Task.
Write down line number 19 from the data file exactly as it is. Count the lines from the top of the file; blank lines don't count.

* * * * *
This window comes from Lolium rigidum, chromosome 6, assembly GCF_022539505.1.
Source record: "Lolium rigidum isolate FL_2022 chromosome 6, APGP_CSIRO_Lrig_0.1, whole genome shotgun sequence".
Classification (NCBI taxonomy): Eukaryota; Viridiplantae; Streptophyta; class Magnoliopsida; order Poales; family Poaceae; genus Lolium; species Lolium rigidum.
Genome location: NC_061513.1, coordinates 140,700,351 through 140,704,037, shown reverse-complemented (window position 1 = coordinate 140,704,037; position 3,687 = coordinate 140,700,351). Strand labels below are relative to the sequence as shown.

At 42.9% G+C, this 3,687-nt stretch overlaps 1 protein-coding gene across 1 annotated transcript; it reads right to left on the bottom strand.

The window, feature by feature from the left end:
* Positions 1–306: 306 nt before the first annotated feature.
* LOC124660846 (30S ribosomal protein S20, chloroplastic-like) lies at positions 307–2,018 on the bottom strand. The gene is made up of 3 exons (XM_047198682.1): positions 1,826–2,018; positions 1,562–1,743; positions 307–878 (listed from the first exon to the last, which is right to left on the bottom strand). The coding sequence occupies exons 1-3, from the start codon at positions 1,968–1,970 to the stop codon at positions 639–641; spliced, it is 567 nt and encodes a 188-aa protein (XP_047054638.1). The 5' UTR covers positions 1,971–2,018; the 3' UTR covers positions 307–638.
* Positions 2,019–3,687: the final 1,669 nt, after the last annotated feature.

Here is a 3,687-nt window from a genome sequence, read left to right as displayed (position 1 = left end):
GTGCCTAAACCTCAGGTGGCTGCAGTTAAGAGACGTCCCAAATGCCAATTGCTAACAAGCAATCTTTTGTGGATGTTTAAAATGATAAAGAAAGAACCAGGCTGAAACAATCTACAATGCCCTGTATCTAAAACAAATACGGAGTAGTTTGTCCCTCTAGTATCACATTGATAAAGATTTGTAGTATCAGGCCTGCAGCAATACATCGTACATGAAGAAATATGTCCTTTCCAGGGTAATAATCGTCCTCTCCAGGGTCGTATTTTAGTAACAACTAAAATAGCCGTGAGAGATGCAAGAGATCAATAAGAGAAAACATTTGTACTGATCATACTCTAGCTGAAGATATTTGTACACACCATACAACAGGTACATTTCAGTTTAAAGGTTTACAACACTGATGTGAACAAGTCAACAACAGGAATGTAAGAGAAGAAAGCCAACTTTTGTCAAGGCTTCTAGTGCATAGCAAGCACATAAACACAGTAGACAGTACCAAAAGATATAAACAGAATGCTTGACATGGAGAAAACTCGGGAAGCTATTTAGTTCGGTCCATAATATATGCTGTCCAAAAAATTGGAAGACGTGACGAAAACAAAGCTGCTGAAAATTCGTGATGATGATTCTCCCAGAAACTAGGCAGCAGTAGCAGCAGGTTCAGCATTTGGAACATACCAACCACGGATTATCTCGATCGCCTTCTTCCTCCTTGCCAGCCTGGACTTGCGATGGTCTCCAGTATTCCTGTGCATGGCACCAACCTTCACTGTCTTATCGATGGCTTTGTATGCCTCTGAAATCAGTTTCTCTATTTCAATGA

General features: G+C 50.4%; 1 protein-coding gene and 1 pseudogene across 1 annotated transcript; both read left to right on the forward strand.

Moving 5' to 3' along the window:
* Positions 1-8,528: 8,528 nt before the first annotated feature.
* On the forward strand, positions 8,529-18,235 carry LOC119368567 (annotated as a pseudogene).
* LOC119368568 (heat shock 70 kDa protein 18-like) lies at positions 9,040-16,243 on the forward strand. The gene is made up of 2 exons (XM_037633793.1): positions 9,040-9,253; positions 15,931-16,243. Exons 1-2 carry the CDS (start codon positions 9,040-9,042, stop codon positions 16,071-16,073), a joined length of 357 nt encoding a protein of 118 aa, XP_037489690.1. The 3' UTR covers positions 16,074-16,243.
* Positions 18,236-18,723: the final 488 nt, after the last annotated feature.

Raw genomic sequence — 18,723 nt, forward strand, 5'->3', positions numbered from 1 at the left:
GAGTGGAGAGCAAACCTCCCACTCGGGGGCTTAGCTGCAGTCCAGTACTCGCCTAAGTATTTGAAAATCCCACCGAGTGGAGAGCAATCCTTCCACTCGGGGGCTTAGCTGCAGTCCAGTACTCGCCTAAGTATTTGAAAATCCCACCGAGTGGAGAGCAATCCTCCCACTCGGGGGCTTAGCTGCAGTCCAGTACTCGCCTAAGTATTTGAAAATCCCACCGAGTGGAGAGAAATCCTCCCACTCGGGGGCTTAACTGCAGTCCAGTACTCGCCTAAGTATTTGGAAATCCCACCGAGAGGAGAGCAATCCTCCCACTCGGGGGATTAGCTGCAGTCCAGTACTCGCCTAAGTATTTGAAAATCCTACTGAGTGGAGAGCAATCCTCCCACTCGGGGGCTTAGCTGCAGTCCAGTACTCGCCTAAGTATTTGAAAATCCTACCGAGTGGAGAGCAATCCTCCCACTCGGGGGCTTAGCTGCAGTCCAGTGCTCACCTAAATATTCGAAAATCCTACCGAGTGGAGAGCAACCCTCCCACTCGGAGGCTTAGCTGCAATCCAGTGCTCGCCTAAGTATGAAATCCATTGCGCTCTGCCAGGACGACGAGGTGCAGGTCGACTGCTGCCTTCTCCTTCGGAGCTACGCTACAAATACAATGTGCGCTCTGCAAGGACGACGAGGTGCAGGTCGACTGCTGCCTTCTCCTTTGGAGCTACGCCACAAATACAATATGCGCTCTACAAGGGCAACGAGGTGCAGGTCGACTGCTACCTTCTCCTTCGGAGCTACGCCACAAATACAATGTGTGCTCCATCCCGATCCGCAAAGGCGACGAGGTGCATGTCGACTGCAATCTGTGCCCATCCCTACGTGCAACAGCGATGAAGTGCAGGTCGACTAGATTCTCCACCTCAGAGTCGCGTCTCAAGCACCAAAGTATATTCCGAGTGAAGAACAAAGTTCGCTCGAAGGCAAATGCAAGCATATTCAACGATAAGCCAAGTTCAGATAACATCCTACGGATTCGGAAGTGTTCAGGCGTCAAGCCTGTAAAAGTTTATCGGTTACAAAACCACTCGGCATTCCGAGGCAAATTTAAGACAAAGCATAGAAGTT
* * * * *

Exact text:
GAGTGGAGAGCAAACCTCCCACTCGGGGGCTTAGCTGCAGTCCAGTACTCGCCTAAGTATTTGAAAATCCCACCGAGTGGAGAGCAATCCTTCCACTCGGGGGCTTAGCTGCAGTCCAGTACTCGCCTAAGTATTTGAAAATCCCACCGAGTGGAGAGCAATCCTCCCACTCGGGGGCTTAGCTGCAGTCCAGTACTCGCCTAAGTATTTGAAAATCCCACCGAGTGGAGAGAAATCCTCCCACTCGGGGGCTTAACTGCAGTCCAGTACTCGCCTAAGTATTTGGAAATCCCACCGAGAGGAGAGCAATCCTCCCACTCGGGGGATTAGCTGCAGTCCAGTACTCGCCTAAGTATTTGAAAATCCTACTGAGTGGAGAGCAATCCTCCCACTCGGGGGCTTAGCTGCAGTCCAGTACTCGCCTAAGTATTTGAAAATCCTACCGAGTGGAGAGCAATCCTCCCACTCGGGGGCTTAGCTGCAGTCCAGTGCTCACCTAAATATTCGAAAATCCTACCGAGTGGAGAGCAACCCTCCCACTCGGAGGCTTAGCTGCAATCCAGTGCTCGCCTAAGTATGAAATCCATTGCGCTCTGCCAGGACGACGAGGTGCAGGTCGACTGCTGCCTTCTCCTTCGGAGCTACGCTACAAATACAATGTGCGCTCTGCAAGGACGACGAGGTGCAGGTCGACTGCTGCCTTCTCCTTTGGAGCTACGCCACAAATACAATATGCGCTCTACAAGGGCAACGAGGTGCAGGTCGACTGCTACCTTCTCCTTCGGAGCTACGCCACAAATACAATGTGTGCTCCATCCCGATCCGCAAAGGCGACGAGGTGCATGTCGACTGCAATCTGTGCCCATCCCTACGTGCAACAGCGATGAAGTGCAGGTCGACTAGATTCTCCACCTCAGAGTCGCGTCTCAAGCACCAAAGTATATTCCGAGTGAAGAACAAAGTTCGCTCGAAGGCAAATGCAAGCATATTCAACGATAAGCCAAGTTCAGATAACATCCTACGGATTCGGAAGTGTTCAGGCGTCAAGCCTGTAAAAGTTTATCGGTTACAAAACCACTCGGCATTCCGAGGCAAATTTAAGACAAAGCATAGAAGTT